Written By: Yemen Observer Staff
Article Date: Oct 13, 2011 - 8:41:46 AM
With malnutrition already at "alarming" levels, the humanitarian and political situation is Yemen is worsening. The UN has warned not to ignore crisis symptoms, with the famine in Somalia serving as a reminder of the consequences.
Following yesterday’s meeting at the United Nations (UN) Security Council, the Secretary-General's Special Adviser on Yemen, Jamal Benomar, warned that the situation has "deteriorated very dramatically.”
The capital city, Sana’a, is said to be split between rival forces, while a handful of countries are reportedly not in the control of the government.
Yesterday, the UN Security Council held discussions on the growing death toll in Yemen, which is related to the political situation. Tens of thousands of people staged a rally in Yemen’s capital, at the same time as the worsening security situation has forced some humanitarian agencies to evacuate their staff.
The Security Council has issued a statement supporting the peace plan proposed by the Gulf Cooperation Council, which would see power handed over to a transitional authority. The deal has been rejected by Yemeni President of 33 years, Ali Abdullah Saleh. There have been calls, however, for a UN resolution on the issue.
Valerie Amos, UN Under-Secretary-General for Humanitarian Affairs and Emergency Relief Coordinator, has also spoken out in support of Yemeni people on the ground, suffering from economic, environmental and political vulnerabilities.
“Accurate information on what is happening is becoming increasingly difficult to gather,” she warned.
The political conflict has compounded problems of poverty and drought, making survival a daily struggle for millions of the country’s inhabitants. An estimated 100,000 people have been displaced by violence in the south, while 300,000 have been forced to flee their homes due to violence in the north. At least 94 children have been killed and 240 wounded by either gunshots or shelling since the protests began earlier this year – two alone were killed last week.
“Every night, a third of the Yemeni people go to bed hungry,” said Amos in a statement. “In some parts of the country, one in three children are malnourished — among the highest malnutrition levels in the world.”
There are 3.6 million children under the age of five in Yemen, 43 per cent of whom are underweight and 58 per cent of whom have had their growth stunted.
Now, with the overcrowding of hospitals and medical clinics, access to health care and safe water is becoming increasingly difficult. Some facilities have closed down altogether.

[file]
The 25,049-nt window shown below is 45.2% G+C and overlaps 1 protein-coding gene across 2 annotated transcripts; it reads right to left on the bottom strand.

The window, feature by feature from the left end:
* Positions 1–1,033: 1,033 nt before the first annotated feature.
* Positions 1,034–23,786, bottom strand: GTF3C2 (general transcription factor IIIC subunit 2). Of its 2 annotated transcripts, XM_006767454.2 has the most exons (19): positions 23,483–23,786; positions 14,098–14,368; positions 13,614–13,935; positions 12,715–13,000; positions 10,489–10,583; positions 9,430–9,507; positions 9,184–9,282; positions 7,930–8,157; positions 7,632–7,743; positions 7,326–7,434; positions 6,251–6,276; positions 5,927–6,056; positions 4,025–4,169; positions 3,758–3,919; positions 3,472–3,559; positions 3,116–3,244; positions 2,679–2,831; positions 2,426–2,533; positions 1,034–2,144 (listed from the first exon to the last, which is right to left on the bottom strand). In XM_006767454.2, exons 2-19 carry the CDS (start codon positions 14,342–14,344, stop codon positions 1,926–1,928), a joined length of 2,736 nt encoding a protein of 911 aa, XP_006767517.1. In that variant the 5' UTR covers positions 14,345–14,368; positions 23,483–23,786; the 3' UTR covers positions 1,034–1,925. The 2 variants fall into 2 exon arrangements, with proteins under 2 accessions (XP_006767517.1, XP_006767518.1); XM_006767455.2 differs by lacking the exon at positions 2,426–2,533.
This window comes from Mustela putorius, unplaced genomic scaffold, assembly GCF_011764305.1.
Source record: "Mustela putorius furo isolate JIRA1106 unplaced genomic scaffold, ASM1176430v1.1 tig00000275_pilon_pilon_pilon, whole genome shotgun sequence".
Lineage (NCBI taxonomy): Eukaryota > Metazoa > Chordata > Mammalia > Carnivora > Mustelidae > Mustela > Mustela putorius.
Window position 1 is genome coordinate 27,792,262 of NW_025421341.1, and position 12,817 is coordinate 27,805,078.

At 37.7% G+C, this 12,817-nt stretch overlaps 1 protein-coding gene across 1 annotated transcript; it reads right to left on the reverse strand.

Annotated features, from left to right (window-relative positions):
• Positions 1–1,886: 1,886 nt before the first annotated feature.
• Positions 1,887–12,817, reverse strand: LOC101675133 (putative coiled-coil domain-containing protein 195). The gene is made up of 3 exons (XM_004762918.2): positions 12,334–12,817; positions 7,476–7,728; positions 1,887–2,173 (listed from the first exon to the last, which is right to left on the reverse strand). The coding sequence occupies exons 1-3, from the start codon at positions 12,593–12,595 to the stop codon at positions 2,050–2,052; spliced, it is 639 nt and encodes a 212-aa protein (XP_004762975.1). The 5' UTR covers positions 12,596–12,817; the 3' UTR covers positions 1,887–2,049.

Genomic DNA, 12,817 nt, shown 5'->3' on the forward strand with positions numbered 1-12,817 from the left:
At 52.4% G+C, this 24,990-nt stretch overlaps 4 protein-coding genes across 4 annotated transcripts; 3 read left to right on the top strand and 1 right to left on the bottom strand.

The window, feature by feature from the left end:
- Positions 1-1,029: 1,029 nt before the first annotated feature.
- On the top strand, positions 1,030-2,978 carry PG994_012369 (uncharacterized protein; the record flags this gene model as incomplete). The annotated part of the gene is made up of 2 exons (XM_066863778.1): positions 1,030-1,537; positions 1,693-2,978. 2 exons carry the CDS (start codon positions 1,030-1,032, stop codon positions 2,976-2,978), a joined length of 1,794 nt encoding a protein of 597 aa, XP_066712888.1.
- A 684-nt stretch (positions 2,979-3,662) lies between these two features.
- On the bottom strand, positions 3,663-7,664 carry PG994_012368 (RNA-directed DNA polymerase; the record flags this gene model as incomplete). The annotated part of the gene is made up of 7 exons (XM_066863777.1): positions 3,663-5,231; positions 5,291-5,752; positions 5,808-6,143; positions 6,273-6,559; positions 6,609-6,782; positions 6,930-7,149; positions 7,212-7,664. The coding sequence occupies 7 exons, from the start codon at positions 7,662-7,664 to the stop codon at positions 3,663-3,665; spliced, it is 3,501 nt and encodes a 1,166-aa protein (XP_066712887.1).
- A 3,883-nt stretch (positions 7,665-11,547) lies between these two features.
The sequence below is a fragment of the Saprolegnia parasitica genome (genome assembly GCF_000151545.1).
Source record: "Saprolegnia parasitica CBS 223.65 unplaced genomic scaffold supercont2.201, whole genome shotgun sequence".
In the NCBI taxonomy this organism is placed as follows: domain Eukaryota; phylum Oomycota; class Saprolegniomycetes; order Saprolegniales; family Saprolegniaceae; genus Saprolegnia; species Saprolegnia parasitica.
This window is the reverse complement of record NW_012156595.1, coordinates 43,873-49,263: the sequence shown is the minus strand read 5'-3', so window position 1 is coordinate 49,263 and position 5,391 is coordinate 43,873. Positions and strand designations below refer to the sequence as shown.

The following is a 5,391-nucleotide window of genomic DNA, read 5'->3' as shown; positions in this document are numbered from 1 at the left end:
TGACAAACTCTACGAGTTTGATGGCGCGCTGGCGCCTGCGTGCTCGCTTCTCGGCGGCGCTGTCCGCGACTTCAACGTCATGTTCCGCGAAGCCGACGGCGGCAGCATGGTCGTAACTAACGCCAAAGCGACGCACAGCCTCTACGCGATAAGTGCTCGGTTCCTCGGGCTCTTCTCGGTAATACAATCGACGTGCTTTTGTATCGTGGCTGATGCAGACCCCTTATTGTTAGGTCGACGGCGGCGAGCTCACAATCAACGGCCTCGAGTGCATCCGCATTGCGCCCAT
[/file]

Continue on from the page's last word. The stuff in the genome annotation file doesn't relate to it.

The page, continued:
Ms. Amos has warned the international community not to ignore the situation in Yemen, recalling the ongoing famine in Somalia.
“In neighbouring Somalia, we have seen what happens if warnings go unheeded, and too little is done in time to stop a crisis. Let us not repeat the same mistake in Yemen.”
Last week, the Executive Director of the UN Children’s Fund (UNICEF), Anthony Lake, called for the protection of children caught in the crossfire of the Yemeni conflict.
Like Ms. Amos, he too feared that Yemen was “sinking deeper into a humanitarian crisis.”
Even before the conflict, malnutrition rates in Yemen were extremely high, caused in part by rising food prices since the beginning of the year. The price of bread has doubled over the past six months, pushing many households into a state of hunger.
According to today’s statements by a World Food Programme (WFP) official, rising food prices, severe fuel shortages and political instability are limiting peoples’ abilities to feed themselves. An assessment conducted by the agency in the governates of Rayma, Amran, Hajjah and Ibb – the four most food insecure regions – showed that families are skipping meals altogether or are being forced to choose between food and vital health care.
“Child malnutrition rates are already well above emergency levels in parts of the country and are as bad as malnutrition rates in some of the worst countries in the world, which receive more international media attention,” said Lake last week.
The WFP is currently assisting 70,000 displaced people.
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